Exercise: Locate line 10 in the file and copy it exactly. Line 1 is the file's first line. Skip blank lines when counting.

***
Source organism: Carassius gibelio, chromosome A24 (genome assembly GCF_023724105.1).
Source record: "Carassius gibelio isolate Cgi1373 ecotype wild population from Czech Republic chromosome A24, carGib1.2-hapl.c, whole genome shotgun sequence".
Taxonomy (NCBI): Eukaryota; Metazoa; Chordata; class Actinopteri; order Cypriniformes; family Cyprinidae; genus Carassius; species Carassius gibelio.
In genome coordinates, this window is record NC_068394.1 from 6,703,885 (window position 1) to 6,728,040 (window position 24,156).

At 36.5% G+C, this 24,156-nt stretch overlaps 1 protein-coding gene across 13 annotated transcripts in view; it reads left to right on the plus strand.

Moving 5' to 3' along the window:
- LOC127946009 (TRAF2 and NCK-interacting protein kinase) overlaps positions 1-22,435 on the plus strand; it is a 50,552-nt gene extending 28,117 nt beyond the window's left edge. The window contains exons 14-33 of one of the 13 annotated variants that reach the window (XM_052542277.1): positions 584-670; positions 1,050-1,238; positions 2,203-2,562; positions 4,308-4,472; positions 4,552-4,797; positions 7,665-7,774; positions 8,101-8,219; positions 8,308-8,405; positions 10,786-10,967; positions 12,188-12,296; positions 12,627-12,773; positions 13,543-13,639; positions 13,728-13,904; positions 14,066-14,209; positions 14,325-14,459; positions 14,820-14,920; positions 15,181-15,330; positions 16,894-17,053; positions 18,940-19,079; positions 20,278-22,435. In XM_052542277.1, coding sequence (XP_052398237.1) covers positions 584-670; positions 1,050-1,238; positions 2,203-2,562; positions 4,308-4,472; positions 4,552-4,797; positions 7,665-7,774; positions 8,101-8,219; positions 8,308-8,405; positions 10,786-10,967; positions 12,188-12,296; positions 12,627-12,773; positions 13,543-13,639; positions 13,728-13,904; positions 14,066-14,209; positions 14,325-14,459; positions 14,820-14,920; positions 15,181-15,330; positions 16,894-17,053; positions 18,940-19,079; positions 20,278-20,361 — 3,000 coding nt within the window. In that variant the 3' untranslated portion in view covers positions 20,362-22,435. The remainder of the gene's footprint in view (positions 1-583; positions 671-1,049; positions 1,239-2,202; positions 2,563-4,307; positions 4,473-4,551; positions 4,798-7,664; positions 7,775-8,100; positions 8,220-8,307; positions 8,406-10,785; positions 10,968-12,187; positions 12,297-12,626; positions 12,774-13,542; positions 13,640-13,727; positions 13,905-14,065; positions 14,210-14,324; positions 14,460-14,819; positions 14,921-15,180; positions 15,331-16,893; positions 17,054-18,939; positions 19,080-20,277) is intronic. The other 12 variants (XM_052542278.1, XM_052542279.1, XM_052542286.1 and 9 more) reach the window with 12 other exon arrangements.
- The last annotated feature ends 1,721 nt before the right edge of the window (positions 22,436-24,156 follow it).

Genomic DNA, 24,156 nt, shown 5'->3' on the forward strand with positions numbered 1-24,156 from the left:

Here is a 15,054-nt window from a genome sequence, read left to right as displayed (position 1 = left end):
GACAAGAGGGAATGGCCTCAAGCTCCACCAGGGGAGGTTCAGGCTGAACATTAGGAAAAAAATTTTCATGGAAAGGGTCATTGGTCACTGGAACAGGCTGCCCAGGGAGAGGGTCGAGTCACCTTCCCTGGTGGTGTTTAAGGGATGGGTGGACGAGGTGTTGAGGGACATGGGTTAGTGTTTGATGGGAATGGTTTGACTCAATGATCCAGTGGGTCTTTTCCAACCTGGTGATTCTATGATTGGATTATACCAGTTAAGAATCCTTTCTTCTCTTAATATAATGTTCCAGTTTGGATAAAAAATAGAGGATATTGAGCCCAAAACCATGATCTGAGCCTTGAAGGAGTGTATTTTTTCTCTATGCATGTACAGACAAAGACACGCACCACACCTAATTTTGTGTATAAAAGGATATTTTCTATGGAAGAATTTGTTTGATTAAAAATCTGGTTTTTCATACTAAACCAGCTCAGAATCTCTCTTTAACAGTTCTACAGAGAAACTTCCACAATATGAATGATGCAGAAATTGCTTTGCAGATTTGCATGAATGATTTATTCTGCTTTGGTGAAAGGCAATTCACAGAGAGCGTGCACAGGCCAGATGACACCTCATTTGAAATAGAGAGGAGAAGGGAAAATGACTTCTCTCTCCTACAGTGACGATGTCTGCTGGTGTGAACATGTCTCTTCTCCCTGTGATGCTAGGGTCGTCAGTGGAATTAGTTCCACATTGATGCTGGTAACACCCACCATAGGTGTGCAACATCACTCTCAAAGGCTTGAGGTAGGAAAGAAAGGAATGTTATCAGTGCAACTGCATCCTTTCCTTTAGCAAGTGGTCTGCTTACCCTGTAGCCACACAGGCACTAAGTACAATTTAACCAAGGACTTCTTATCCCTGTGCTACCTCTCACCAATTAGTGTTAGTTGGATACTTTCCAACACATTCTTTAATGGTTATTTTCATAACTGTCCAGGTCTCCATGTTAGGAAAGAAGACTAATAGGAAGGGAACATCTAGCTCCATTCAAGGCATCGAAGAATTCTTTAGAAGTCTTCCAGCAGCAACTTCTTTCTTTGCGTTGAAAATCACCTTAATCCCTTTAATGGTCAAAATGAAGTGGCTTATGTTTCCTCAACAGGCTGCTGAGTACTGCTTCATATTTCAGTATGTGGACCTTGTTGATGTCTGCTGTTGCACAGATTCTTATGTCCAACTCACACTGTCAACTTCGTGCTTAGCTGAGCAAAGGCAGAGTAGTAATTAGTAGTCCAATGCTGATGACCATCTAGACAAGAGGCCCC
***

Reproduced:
Here is a 15,054-nt window from a genome sequence, read left to right as displayed (position 1 = left end):